Education: The Key To Rebooting A Career In Detroit

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(credit: Thinkstock)

(credit: Thinkstock)

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screen shot 2013 01 30 at 9 56 17 am Education: The Key To Rebooting A Career In Detroit

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Debra Lawson started her career with Management Recruiters International (MRI) in 1982. From a combination of substantial operations and marketing management experience with 20-plus years at MRI, Lawson believe she brings a “personal touch, passion and capability into recruiting.” She focuses on watching for the “right attitude, communication skills and motivation in candidates” she introduces to her client companies. See what Lawson has to say about raising your hiring appeal.

Debra Lawson of Management Recruiters International (credit: Nicole Wrona)

Debra Lawson of Management Recruiters International (credit: Nicole Wrona)

1. What is the current climate of the job market in Detroit and surrounding areas?

“From my perspective, I’ve continued to see the job market improve over the last two years. I specialize in direct hire search which companies don’t do unless they’re looking to invest in someone for the long term, unlike contract hiring. The automotive industry is doing well and many suppliers are increasing their sales and engineering teams locally. Most everything in the Detroit area relates back to the auto industry and whether individuals, as well as companies, have money to spend.”

2. What are some ways to make yourself marketable in today’s workforce?

“Additional education and training can always be helpful. I also believe networking is underutilized and may be misunderstood by many. It’s simply letting those you know personally and in business — past as well as current — know that you’re open to considering opportunities. More jobs are found by personal networking than in any other way. Those who know you can share important information about you with a company. Things like your work ethic, attitude, how you get along with others, your dedication and that you learn quickly shared by those who know you can be very helpful and instrumental in getting interviews where the criteria set by a company for interviewing may otherwise have been too strenuous. LinkedIn.com, if used fully, can be an excellent professional networking resource.”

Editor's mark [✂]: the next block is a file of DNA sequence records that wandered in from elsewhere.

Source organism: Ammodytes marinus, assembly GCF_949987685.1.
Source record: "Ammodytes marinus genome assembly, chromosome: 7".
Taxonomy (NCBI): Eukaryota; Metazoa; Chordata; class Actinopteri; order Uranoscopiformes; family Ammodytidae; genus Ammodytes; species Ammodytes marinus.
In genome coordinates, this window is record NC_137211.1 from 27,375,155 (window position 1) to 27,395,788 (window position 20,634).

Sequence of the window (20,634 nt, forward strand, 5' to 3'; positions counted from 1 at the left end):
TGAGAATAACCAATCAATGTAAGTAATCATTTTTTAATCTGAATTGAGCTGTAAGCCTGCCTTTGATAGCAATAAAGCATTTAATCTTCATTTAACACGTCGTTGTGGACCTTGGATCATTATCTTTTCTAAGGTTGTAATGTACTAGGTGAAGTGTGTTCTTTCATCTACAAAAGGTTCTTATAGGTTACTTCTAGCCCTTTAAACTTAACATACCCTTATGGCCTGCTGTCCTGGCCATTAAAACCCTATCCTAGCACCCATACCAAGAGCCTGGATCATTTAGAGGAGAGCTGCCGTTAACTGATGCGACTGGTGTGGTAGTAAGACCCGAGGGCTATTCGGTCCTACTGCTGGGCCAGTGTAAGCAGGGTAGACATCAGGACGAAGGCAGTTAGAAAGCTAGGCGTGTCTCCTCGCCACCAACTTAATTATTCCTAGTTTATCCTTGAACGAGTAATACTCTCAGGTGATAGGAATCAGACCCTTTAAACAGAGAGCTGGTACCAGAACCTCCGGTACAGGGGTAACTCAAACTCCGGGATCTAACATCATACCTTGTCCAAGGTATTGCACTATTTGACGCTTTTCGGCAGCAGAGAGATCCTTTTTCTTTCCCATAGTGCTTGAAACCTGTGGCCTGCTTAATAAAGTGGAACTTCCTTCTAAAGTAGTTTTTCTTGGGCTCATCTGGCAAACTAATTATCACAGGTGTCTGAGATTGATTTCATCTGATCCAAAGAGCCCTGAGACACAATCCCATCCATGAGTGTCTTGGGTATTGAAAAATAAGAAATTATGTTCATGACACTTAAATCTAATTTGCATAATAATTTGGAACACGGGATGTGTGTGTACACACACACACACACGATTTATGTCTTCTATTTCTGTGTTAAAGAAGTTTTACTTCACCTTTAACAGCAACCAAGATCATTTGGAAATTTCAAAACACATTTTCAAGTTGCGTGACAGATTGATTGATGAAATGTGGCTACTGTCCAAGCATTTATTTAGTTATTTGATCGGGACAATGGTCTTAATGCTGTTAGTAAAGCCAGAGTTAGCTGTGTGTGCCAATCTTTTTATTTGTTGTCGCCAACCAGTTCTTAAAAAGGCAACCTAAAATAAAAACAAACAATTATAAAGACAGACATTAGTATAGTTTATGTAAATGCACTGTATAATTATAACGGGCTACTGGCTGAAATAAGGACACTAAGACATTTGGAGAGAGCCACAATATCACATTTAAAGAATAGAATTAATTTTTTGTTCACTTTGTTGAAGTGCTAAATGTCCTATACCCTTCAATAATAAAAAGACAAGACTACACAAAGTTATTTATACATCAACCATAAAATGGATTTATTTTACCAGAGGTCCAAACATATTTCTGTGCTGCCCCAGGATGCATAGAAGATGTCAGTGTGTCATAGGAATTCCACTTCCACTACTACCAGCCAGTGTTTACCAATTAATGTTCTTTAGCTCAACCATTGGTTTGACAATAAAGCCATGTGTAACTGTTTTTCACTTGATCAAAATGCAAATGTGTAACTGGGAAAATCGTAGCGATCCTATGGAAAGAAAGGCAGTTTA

3. What is the importance of education in order to make a career move?

“Education is very important in looking to make a career move. If multiple people interview for a position, and all interview well, education can be one of the deciding factors. The right education that can take you further in a company, and your career is important, but also the type of degree, classes, certificates and GPAs, especially for those earlier in their careers, are key.”

4. What is the best way for job seekers to acquire new skills that will make them an asset to employers? What skills do employers seek?

“This is really dependent on the type of position and industry that someone is in or looking to enter. Staying current on computer software is important for many positions as well as certifications and ongoing training. Of course, some positions must have a relevant degree. It is important to research the type of position you’re targeting online and see what employers or recruiters are looking for when they post job openings.”

5. What is one key piece of advice for those seeking to revitalize their career in the Detroit area?

“Reread all of the above. Plus, target a company or position and then talk to everyone you can about how to get in there, be it online or in person. You do not have to wait for a job posting or a specific position to open. Companies and those hiring like to know that someone wants to work for them versus just get a job. I’ll also add that resumes are far too often simply a boring list of a person’s past tasks or responsibilities as oppose to a sales tool to sell yourself into a specific company or position utilizing skills you have — that they need — and accomplishments proving you can do what they need done. It’s easy to tailor a resume online so each employer knows what you’re looking for versus just throwing all your experience out at them. They need to see that what you offer is very relative to their company and/or position requirements…and you need to make it easy for them to see, so too much detail isn’t good. You need to get their attention early on with how your experience, skills and capabilities will benefit them. “

After receiving a BA in Photography from Savannah College of Art & Design, Nicole Wrona began working with a diverse range of musicians. In addition, she is a freelance writer for numerous publications. Her work can be found at www.metalleaves.com and Examiner.com.

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